Written by H. J. (Hank) Merbler
Hank joined the Vought Engineering Department in 1941 and started work in the wing design group. At the time of this incident in 1950 he was assigned to Production Flight Test Operations for the F6U-1 at Ardmore Oklahoma. Hank tells the following story:
In preparing a pilot for a test flight one of the procedures that I always did was to strap the pilot into the seat and review the objectives of the test flight. Chan Chandler was the Navy Flight Test Pilot on this particular check flight. Chandler and I had worked together for some time and were good friends. He had been test flying many different types of airplanes including the heavy Temco modified military aircraft. While strapping him in I ask him if he had read the Pilot’s Handbook for the F6U. Chandler assured me that he had read the Hand Book and that he knew the objectives of the check flight.
Chandler began to taxi out to the end of the runway. I went into the radio shack where another pilot and I established radio contact with him. The radio shack was located to the side and about half way down the runway. From that point we could look across the runway to some trees. Past experience had shown that the wheels should be off the ground at the point that lined up with the trees in order to clear the mountain located just off the end of the runway. At that time there were three of us on the field, the pilot in the shed with me and Chandler in the airplane. Chandler began his take off run. He kept coming along the runway at full power and raced by the point that lined up with the trees and on toward the mountain side. Suddenly the airplane went vertical in a very sharp 90 degree change in direction!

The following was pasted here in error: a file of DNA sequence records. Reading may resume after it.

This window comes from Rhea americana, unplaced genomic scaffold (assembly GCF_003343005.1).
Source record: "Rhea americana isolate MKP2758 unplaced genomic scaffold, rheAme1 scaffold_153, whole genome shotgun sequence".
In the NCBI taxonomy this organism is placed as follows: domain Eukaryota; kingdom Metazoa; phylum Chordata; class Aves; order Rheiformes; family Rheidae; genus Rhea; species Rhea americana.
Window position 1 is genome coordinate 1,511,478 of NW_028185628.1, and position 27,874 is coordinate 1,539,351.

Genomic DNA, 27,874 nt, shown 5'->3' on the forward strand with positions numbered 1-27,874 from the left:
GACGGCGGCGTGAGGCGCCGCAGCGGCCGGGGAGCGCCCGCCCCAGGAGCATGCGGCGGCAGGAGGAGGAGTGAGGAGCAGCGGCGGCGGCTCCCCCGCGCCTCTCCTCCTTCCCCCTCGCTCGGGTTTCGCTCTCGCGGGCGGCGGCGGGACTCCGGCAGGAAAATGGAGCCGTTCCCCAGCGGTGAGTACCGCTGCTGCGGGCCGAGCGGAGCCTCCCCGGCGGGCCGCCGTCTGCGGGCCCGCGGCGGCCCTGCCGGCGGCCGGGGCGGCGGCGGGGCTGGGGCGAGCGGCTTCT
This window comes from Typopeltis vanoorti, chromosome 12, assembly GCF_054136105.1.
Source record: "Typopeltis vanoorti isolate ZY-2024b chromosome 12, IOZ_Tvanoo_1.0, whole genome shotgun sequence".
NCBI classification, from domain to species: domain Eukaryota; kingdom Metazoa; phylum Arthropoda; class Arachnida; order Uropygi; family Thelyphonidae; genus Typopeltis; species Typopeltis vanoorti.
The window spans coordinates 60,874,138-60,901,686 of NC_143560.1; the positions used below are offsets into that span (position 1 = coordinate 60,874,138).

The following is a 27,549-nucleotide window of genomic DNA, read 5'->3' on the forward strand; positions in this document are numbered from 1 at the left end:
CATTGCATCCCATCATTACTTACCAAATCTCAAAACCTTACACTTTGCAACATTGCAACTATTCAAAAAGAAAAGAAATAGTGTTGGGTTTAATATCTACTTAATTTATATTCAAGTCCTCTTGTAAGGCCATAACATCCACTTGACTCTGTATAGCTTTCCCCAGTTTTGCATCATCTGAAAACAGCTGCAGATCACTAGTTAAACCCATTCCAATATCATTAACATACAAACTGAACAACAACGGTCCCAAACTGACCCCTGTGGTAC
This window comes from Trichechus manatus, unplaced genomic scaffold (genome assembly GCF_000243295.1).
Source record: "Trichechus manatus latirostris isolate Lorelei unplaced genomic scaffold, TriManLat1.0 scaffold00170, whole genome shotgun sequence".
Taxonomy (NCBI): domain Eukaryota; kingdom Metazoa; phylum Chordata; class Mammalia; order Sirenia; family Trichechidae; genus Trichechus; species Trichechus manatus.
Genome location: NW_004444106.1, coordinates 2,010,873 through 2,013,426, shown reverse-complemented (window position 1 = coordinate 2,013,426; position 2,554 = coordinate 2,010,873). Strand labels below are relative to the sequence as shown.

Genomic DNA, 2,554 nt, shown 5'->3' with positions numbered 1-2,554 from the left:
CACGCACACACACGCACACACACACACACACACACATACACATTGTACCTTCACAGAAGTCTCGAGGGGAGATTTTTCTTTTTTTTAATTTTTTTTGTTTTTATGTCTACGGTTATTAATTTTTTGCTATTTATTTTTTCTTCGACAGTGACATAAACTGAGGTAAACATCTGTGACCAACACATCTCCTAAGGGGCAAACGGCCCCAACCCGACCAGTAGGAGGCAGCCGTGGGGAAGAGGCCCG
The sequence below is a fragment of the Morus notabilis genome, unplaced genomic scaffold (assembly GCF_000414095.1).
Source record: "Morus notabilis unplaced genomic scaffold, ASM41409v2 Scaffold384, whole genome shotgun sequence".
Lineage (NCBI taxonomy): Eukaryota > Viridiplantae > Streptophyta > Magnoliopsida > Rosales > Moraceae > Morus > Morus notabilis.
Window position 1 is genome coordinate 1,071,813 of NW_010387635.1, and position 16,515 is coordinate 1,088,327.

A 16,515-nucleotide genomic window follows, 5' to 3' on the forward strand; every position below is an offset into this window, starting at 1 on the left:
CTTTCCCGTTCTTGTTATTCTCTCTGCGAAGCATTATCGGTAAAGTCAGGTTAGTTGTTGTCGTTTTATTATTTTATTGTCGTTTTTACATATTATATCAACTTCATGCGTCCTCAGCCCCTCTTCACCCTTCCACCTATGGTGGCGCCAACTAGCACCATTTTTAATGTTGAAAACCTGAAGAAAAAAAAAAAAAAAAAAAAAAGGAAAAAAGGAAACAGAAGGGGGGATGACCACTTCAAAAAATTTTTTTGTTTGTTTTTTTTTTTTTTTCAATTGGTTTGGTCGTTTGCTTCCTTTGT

We were screaming into the mike, Chandler, Chandler, is everything ok? He did not answer for a long time. Finally he said “Whew!!”. Chandler said that when he realized that something was wrong he looked down at the stick and saw that his glove between his thumb and his index finger had gotten caught in the trim tab wheel and had fed in nose down trim. He reached down with his other hand and jerked his glove out of the wheel and immediately the aircraft went vertical! The action of removing his glove from being caught in the trim tab fed in enough nose up trim to cause the sudden 90 degree pitch up. It is fortunate that he did not break his neck or damage the aircraft. He immediately came back and landed and when he got out of the airplane his flying suit was sopping wet. All three of us were shaking from the experience. Fortunately no one was hurt, nothing was damaged and the aircraft was in good shape.